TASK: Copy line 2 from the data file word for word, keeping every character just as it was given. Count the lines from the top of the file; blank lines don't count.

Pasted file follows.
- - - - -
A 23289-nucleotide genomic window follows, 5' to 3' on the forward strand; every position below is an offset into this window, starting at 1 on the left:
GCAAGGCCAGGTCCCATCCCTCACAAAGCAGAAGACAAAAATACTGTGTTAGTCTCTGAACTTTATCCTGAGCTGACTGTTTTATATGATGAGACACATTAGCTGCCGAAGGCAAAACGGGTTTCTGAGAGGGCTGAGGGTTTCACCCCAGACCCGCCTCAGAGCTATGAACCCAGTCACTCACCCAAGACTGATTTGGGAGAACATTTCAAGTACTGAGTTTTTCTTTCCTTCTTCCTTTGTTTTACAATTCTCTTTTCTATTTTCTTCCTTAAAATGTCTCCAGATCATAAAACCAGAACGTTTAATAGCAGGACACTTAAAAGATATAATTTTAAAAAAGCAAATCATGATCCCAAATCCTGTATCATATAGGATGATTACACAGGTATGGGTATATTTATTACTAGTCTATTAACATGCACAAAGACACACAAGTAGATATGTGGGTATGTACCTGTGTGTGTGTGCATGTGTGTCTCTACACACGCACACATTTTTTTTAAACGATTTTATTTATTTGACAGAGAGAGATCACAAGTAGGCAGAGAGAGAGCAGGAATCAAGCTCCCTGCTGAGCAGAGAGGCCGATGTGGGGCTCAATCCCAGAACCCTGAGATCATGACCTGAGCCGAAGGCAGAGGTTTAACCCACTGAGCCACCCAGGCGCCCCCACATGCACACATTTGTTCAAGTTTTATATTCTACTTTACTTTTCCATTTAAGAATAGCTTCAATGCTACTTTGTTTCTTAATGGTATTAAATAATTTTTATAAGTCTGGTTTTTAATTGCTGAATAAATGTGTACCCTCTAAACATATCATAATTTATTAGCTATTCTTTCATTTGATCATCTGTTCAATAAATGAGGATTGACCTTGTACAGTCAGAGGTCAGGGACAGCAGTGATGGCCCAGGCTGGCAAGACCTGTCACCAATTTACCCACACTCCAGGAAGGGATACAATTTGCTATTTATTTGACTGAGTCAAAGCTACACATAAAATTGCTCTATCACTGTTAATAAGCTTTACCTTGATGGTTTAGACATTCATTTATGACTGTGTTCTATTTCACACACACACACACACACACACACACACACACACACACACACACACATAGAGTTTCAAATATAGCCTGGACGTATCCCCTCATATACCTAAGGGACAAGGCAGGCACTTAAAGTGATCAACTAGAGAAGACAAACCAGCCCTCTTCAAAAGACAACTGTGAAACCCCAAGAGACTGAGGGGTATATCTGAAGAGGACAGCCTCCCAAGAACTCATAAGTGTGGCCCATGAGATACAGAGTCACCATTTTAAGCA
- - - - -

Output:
GCAAGGCCAGGTCCCATCCCTCACAAAGCAGAAGACAAAAATACTGTGTTAGTCTCTGAACTTTATCCTGAGCTGACTGTTTTATATGATGAGACACATTAGCTGCCGAAGGCAAAACGGGTTTCTGAGAGGGCTGAGGGTTTCACCCCAGACCCGCCTCAGAGCTATGAACCCAGTCACTCACCCAAGACTGATTTGGGAGAACATTTCAAGTACTGAGTTTTTCTTTCCTTCTTCCTTTGTTTTACAATTCTCTTTTCTATTTTCTTCCTTAAAATGTCTCCAGATCATAAAACCAGAACGTTTAATAGCAGGACACTTAAAAGATATAATTTTAAAAAAGCAAATCATGATCCCAAATCCTGTATCATATAGGATGATTACACAGGTATGGGTATATTTATTACTAGTCTATTAACATGCACAAAGACACACAAGTAGATATGTGGGTATGTACCTGTGTGTGTGTGCATGTGTGTCTCTACACACGCACACATTTTTTTTAAACGATTTTATTTATTTGACAGAGAGAGATCACAAGTAGGCAGAGAGAGAGCAGGAATCAAGCTCCCTGCTGAGCAGAGAGGCCGATGTGGGGCTCAATCCCAGAACCCTGAGATCATGACCTGAGCCGAAGGCAGAGGTTTAACCCACTGAGCCACCCAGGCGCCCCCACATGCACACATTTGTTCAAGTTTTATATTCTACTTTACTTTTCCATTTAAGAATAGCTTCAATGCTACTTTGTTTCTTAATGGTATTAAATAATTTTTATAAGTCTGGTTTTTAATTGCTGAATAAATGTGTACCCTCTAAACATATCATAATTTATTAGCTATTCTTTCATTTGATCATCTGTTCAATAAATGAGGATTGACCTTGTACAGTCAGAGGTCAGGGACAGCAGTGATGGCCCAGGCTGGCAAGACCTGTCACCAATTTACCCACACTCCAGGAAGGGATACAATTTGCTATTTATTTGACTGAGTCAAAGCTACACATAAAATTGCTCTATCACTGTTAATAAGCTTTACCTTGATGGTTTAGACATTCATTTATGACTGTGTTCTATTTCACACACACACACACACACACACACACACACACACACACACACACACATAGAGTTTCAAATATAGCCTGGACGTATCCCCTCATATACCTAAGGGACAAGGCAGGCACTTAAAGTGATCAACTAGAGAAGACAAACCAGCCCTCTTCAAAAGACAACTGTGAAACCCCAAGAGACTGAGGGGTATATCTGAAGAGGACAGCCTCCCAAGAACTCATAAGTGTGGCCCATGAGATACAGAGTCACCATTTTAAGCA